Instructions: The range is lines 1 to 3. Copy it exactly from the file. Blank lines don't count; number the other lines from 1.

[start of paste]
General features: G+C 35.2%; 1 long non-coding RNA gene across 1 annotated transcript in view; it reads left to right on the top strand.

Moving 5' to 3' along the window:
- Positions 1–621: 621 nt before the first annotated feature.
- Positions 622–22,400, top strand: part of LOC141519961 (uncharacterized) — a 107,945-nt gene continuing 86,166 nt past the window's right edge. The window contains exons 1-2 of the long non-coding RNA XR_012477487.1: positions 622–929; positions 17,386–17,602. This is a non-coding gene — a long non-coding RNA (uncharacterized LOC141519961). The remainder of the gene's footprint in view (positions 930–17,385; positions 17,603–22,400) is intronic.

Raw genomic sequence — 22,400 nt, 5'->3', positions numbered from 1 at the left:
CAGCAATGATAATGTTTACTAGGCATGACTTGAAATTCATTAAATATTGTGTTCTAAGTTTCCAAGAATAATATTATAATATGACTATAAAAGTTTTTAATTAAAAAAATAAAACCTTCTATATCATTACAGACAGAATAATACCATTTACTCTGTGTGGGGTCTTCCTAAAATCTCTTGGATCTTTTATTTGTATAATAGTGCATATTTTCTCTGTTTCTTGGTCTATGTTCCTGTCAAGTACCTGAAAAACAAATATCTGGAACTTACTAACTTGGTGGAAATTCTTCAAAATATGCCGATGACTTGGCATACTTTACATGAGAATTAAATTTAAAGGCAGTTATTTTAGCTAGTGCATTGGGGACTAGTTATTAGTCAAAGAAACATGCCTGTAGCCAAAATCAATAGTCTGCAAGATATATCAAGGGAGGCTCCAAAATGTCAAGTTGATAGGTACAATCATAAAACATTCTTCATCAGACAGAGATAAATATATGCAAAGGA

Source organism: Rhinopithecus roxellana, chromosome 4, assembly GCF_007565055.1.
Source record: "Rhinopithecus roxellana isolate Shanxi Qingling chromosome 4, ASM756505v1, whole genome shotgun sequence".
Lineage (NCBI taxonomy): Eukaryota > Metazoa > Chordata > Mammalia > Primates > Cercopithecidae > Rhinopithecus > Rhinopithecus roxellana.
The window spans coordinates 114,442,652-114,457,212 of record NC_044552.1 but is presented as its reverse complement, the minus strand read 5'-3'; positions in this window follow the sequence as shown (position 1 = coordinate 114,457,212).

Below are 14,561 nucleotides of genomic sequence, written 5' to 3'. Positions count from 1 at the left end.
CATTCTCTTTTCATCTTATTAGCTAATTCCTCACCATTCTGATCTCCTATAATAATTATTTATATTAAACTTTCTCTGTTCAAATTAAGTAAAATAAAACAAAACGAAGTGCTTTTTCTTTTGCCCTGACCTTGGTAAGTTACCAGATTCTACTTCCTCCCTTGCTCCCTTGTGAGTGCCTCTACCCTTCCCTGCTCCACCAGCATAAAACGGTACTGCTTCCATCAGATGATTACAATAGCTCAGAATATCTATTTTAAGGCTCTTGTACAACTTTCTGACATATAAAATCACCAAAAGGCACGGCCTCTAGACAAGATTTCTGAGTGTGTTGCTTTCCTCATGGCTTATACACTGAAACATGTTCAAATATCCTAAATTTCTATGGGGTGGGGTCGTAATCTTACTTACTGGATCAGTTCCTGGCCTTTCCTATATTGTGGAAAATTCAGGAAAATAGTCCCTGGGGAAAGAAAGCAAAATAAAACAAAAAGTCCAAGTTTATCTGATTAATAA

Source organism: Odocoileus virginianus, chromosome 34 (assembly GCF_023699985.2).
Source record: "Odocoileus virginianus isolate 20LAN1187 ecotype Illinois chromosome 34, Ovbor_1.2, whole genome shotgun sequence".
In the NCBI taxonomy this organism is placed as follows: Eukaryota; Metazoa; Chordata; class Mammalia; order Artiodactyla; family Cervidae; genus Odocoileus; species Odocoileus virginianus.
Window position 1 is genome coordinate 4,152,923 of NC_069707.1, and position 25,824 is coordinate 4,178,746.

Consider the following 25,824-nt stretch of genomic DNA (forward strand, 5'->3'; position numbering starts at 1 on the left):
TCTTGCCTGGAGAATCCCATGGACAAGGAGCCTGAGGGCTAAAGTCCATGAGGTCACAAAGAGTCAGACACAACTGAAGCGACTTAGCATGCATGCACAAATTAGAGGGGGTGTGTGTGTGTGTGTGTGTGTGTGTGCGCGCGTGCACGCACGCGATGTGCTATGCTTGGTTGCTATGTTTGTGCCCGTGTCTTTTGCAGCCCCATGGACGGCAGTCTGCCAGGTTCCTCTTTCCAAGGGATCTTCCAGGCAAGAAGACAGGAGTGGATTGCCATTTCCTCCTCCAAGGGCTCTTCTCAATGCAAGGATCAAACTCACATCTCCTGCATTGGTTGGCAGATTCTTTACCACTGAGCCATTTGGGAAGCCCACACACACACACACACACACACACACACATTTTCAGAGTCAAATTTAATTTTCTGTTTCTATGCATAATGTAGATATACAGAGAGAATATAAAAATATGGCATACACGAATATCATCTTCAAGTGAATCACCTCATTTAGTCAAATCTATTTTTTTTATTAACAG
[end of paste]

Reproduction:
General features: G+C 35.2%; 1 long non-coding RNA gene across 1 annotated transcript in view; it reads left to right on the top strand.

Moving 5' to 3' along the window:
- Positions 1–621: 621 nt before the first annotated feature.